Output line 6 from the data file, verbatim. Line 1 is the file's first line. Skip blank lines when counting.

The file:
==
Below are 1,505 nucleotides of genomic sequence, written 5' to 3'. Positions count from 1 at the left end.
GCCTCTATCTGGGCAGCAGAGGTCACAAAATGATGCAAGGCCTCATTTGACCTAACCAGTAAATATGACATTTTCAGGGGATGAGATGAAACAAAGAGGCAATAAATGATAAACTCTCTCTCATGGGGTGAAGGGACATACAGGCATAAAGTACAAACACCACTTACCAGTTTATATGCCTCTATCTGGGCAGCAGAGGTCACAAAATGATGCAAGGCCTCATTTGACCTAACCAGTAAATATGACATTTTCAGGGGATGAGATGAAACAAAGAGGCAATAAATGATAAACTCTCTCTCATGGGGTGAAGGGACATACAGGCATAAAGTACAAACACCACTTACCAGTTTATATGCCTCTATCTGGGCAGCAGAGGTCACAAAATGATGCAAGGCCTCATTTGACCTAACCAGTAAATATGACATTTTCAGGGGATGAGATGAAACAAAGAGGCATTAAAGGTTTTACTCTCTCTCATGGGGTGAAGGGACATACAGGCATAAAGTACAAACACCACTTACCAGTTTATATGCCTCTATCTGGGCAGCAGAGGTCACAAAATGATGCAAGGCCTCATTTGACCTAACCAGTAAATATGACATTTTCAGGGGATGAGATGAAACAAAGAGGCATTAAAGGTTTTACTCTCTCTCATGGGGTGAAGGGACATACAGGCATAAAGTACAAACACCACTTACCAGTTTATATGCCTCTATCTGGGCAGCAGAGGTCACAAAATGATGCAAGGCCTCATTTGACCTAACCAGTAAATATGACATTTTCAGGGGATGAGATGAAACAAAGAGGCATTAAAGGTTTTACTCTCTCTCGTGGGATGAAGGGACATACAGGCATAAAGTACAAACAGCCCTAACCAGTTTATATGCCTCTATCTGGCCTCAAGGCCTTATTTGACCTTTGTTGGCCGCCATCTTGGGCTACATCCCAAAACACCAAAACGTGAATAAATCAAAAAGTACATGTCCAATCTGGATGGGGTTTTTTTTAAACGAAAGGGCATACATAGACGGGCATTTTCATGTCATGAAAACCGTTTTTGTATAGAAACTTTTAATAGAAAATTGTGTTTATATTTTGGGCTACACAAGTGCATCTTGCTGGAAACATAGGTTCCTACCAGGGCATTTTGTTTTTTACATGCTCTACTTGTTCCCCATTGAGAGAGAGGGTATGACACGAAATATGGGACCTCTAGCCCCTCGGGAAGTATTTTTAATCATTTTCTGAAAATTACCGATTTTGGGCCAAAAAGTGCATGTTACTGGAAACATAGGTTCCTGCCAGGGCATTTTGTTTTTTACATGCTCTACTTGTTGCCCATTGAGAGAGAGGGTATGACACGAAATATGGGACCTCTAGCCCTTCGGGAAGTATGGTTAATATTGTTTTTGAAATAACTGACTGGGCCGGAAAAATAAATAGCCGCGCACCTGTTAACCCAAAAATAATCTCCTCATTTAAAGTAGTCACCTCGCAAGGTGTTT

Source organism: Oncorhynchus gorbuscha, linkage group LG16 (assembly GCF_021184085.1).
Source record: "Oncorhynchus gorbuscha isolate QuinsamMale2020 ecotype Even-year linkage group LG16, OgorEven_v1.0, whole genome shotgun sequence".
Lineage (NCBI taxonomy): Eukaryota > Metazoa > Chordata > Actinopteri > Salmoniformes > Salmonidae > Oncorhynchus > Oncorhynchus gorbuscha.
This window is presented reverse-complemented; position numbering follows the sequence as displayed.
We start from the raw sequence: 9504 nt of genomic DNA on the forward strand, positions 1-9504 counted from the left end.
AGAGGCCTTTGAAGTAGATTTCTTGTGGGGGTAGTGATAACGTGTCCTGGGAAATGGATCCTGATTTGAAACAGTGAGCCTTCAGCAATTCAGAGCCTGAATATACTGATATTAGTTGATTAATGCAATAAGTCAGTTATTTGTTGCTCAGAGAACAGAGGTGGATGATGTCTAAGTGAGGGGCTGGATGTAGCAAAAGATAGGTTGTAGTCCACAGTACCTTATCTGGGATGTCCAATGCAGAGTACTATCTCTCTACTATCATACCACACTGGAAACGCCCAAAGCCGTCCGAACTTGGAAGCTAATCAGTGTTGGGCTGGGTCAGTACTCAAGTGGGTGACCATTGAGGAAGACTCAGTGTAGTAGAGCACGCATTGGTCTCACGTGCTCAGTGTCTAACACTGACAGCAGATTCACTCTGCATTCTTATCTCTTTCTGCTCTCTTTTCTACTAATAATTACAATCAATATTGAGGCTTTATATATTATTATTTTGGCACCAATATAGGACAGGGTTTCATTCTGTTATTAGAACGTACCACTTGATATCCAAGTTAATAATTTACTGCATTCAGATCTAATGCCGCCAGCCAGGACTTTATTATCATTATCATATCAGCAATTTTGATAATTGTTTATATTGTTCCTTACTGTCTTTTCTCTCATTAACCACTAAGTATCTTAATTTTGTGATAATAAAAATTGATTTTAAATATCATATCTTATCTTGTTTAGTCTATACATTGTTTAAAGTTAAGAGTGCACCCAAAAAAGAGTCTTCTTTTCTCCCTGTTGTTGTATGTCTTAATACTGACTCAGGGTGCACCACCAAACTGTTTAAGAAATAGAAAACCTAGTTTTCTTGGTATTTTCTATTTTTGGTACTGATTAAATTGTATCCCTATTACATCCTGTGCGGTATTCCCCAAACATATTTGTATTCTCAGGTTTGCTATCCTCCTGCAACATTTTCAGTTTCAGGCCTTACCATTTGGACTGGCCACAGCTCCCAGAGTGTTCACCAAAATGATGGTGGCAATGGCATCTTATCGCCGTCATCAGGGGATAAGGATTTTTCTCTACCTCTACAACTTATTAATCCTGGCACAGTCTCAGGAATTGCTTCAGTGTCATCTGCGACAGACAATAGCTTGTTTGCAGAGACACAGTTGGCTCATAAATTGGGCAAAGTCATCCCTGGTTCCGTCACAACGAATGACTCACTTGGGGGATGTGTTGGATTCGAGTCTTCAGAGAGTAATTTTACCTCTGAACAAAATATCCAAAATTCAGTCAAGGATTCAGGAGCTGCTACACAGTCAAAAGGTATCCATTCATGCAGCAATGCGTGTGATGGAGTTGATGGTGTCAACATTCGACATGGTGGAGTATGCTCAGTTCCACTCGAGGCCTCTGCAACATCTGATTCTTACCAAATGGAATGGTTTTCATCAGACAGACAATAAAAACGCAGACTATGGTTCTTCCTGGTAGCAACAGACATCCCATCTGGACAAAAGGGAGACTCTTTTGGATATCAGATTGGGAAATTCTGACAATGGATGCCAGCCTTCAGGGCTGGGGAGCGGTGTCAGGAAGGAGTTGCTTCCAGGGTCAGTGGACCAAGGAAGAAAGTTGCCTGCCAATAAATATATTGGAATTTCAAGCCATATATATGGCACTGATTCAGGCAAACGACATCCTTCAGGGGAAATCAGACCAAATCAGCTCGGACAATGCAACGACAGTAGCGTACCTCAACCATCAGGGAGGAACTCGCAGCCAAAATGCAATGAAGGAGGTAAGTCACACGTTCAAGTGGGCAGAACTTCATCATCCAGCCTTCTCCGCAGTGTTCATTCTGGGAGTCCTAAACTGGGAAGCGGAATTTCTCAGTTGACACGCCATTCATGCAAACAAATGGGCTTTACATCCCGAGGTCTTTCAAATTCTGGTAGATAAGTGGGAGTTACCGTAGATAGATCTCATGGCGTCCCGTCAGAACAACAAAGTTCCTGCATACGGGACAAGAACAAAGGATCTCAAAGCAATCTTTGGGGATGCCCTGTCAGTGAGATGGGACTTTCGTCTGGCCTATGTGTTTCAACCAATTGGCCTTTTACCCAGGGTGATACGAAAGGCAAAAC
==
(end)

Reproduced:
This window is presented reverse-complemented; position numbering follows the sequence as displayed.